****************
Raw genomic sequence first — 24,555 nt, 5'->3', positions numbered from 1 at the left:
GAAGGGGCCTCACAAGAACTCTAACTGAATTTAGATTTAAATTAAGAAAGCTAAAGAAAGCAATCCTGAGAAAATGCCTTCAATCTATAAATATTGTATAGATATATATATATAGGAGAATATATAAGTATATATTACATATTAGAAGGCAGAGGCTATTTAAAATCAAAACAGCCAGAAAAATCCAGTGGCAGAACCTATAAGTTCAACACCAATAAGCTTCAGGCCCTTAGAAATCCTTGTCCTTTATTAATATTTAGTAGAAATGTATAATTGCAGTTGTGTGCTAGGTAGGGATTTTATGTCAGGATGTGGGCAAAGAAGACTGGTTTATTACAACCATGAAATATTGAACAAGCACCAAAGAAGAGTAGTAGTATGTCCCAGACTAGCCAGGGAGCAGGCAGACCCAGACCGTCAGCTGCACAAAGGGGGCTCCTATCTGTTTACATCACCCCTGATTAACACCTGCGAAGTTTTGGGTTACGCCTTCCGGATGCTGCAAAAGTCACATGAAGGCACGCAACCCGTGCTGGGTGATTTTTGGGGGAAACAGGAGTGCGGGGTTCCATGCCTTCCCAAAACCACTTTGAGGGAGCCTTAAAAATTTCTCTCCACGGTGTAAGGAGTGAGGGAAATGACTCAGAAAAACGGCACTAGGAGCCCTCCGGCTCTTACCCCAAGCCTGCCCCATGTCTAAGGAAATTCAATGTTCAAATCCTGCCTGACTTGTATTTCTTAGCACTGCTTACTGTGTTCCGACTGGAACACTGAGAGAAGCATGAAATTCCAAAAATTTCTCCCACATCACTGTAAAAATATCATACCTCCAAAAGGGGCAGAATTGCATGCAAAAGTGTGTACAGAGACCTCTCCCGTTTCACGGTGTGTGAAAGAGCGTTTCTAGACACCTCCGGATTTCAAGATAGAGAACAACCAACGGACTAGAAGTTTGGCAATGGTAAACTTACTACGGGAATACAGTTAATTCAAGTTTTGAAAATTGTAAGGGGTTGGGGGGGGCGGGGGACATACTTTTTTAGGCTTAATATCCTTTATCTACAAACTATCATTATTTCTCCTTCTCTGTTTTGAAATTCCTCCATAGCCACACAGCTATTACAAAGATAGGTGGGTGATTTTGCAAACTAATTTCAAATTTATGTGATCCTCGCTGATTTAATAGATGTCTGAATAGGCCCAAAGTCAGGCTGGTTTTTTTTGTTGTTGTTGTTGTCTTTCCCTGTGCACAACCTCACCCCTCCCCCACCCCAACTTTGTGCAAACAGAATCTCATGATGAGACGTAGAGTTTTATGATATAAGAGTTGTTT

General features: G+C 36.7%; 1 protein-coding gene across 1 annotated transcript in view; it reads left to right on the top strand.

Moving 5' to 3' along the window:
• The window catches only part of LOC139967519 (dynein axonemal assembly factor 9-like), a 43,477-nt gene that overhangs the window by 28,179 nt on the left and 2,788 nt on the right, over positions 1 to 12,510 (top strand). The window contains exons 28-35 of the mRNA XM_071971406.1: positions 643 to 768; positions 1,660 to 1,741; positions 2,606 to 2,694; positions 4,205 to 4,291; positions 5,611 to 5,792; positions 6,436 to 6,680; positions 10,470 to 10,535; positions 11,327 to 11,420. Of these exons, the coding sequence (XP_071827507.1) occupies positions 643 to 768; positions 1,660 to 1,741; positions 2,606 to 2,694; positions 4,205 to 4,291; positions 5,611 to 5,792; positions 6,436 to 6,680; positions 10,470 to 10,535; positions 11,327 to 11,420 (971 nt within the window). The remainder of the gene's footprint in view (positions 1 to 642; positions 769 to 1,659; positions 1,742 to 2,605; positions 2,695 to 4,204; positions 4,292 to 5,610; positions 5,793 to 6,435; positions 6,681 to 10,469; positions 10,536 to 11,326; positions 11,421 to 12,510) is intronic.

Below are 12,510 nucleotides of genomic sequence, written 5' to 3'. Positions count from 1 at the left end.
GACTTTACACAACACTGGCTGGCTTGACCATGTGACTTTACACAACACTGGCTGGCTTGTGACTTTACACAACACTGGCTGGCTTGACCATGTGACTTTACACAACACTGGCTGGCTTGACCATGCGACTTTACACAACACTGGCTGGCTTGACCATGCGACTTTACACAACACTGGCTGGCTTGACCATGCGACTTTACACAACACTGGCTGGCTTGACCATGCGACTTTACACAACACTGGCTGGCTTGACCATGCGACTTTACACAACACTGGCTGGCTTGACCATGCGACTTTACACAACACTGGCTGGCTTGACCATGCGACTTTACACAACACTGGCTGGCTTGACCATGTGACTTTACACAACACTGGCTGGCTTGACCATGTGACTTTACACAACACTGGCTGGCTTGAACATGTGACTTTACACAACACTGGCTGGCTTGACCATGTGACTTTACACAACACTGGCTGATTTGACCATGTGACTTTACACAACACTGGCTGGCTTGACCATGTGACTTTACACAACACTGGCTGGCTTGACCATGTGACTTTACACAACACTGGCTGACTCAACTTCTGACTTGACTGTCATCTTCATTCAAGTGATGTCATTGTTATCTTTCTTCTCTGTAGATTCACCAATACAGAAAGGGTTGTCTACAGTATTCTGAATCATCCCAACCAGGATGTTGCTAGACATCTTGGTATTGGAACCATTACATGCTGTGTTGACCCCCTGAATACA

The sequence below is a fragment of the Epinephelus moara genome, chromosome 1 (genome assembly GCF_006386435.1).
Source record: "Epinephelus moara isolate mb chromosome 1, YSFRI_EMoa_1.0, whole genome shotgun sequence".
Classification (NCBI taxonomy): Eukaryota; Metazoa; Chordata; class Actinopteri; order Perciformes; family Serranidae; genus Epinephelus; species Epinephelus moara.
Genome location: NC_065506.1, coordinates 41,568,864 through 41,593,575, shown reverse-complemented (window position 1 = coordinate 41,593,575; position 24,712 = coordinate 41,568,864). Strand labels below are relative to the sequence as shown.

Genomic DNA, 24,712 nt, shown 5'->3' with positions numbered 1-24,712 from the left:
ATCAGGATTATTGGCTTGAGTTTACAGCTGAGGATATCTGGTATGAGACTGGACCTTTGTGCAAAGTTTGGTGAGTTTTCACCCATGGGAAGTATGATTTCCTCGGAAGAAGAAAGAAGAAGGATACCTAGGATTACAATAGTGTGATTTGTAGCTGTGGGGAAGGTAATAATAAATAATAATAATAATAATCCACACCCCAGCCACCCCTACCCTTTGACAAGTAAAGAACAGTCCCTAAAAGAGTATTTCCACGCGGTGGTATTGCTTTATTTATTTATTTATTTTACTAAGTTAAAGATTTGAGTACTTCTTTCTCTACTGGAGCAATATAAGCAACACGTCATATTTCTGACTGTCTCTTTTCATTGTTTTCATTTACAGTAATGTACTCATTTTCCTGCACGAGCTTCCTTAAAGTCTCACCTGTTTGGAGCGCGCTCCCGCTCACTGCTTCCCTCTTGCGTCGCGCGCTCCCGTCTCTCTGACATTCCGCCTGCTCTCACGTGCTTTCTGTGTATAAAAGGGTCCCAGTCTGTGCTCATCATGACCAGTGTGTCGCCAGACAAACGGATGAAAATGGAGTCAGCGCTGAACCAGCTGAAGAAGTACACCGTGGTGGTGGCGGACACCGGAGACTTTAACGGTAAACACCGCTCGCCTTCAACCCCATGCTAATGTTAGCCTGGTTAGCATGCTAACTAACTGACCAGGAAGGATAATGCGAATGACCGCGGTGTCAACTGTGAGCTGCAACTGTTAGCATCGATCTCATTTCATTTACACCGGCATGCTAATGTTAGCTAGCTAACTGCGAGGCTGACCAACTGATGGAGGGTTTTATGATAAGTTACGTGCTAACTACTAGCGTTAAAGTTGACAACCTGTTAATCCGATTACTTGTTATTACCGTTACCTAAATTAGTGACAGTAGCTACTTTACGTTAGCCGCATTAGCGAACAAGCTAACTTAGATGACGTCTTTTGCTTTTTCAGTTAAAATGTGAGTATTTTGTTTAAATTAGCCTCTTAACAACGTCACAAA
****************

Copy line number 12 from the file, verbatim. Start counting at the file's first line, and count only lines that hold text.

Genomic DNA, 24,712 nt, shown 5'->3' with positions numbered 1-24,712 from the left: